## Human eye

This seems to be the pure physics term/concept. In dealing with light, much of the terminology is weighted by the response of the human eye to different colors (Lumens, for example). What is the term for reflectance, weighted in the visible spectrum by the human visual response? It should be at least mentioned in this article, and linked to.-69.87.204.232 11:26, 19 May 2007 (UTC)

Photopic spectral responsivity (cf. Color vision#Physiology of color perception) --Adoniscik (talk) 00:19, 7 February 2008 (UTC)

## Reflectance Table

• Colors
70-80% White
70-80% Light cream
55-65% Light yellow
45-50% Light green
45-50% Pink
40-45% Sky-blue
40-45% Light grey
25-35% Beige
25-35% Yellow ocher
25-35% Light brown
25-35% Olive green
20-25% Orange
20-25% Vermilion red
20-25% Medium grey
10-15% Dark green
10-15% Dark blue
10-15% Dark red
10-15% Dark grey
• Materials
95% Mirror
80% Plaster
65-75% White enamel
60-75% Glazed white tiles
60% Maple
60% Birch
40% Light oak
15-20% Dark oak
15-20% Dark walnut
15-40% Concrete
5-25% Red brick
2-10% Carbon-black
6-8% Clear glass
• Lighting design
60-90% Ideal Ceilings
35-60% Ideal Walls
30-50% Ideal Countertops

-69.87.203.133 01:04, 25 May 2007 (UTC)

Link (1) is broken. 128.12.103.70 (talk) 15:45, 14 December 2007 (UTC)

## Reflectivity units

I think the unit(s) of reflectivity must be mentioned. --Sylvestersteele (talk) 12:02, 10 February 2008 (UTC)

Reflectivity is unitless. Stonemason89 (talk) 02:21, 10 March 2010 (UTC)

## shiniest metal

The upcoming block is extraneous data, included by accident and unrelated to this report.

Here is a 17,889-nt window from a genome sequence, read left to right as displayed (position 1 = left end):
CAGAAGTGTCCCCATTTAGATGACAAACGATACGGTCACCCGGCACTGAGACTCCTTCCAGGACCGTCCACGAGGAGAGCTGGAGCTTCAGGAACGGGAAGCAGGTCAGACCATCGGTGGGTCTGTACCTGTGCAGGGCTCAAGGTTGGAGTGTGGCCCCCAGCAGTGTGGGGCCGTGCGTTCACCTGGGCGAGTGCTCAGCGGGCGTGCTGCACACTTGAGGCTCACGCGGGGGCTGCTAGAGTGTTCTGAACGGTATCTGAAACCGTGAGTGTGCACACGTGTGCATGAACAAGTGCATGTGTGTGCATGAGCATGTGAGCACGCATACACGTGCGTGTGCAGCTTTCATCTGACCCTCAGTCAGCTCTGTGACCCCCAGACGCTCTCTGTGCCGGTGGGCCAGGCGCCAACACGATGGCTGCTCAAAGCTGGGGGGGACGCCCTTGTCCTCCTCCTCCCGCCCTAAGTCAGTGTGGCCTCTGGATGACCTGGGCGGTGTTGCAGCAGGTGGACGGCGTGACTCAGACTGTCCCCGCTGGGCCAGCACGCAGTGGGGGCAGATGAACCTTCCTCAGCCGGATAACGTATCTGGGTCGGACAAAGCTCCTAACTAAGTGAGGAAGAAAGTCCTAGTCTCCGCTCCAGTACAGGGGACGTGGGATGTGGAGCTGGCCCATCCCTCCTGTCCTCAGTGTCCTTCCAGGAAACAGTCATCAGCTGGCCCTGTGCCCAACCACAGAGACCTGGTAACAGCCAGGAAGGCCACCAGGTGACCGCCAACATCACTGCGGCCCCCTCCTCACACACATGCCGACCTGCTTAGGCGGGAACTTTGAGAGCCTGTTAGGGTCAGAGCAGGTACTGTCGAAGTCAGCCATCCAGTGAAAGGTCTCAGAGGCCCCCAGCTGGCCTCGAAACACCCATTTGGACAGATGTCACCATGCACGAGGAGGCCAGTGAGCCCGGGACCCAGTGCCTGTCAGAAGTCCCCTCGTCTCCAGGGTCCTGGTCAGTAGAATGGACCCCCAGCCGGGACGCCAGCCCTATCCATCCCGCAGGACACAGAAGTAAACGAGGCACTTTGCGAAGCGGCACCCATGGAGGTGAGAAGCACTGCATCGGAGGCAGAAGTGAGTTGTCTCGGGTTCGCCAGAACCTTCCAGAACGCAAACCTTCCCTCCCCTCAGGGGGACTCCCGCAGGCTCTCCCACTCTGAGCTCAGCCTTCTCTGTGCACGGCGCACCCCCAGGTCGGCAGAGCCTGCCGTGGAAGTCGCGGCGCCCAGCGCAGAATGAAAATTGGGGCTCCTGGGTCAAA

i think i read somewhere that it's silver

but i think some other guys said it's rhodium

reflectivity is a function of frequency, we get that part

but if you have some standard light source, say sunlight at some place, then it's just a number —Preceding unsigned comment added by 65.107.1.165 (talk) 20:57, 24 November 2009 (UTC)

Rhodium is not particularly shiny. Silver is the shiniest metal when averaged across the entire visible spectrum, but it is exceeded in some parts of the spectrum by tin and aluminum. Stonemason89 (talk) 17:01, 6 March 2010 (UTC)

## Reflectivity vs reflectance

I'm not convinced that the distinction made in this article between "reflectivity" and "reflectance" is universal. I don't doubt that some authors define the terms that way, but unless all do the article should be less strongly worded. --Srleffler (talk) 03:24, 29 April 2010 (UTC)

## Absorptance/absorptivity/albedo

This page is redirected from "absorptance", but doesn't mention it. It does say "see also absorptivity", but the absorptivity page just says absorptivity means absorptance, which redirects here. This page should at the very least give a definition of absorptance/absorptivity, and discuss how it relates to reflectivity. Either that or there should be a separate page.

Additionally, if anyone has a good idea of how the concepts of absorptance, reflectance and emissivity relate to the concept of albedo, it would be very helpful to update this page with some details.

125.7.18.1 (talk) 01:28, 22 September 2011 (UTC)

1. ^ V. I. Haltrin, W. E. McBride III, and R. A. Arnone (2001). "SPECTRAL APPROACH TO CALCULATE SPECULAR REFLECTION OF LIGHT FROM WAVY WATER SURFACE". Proceedings of D. S. Rozhdestvensky Optical Society. pp. 133 to 138. Check date values in: `|date=` (help)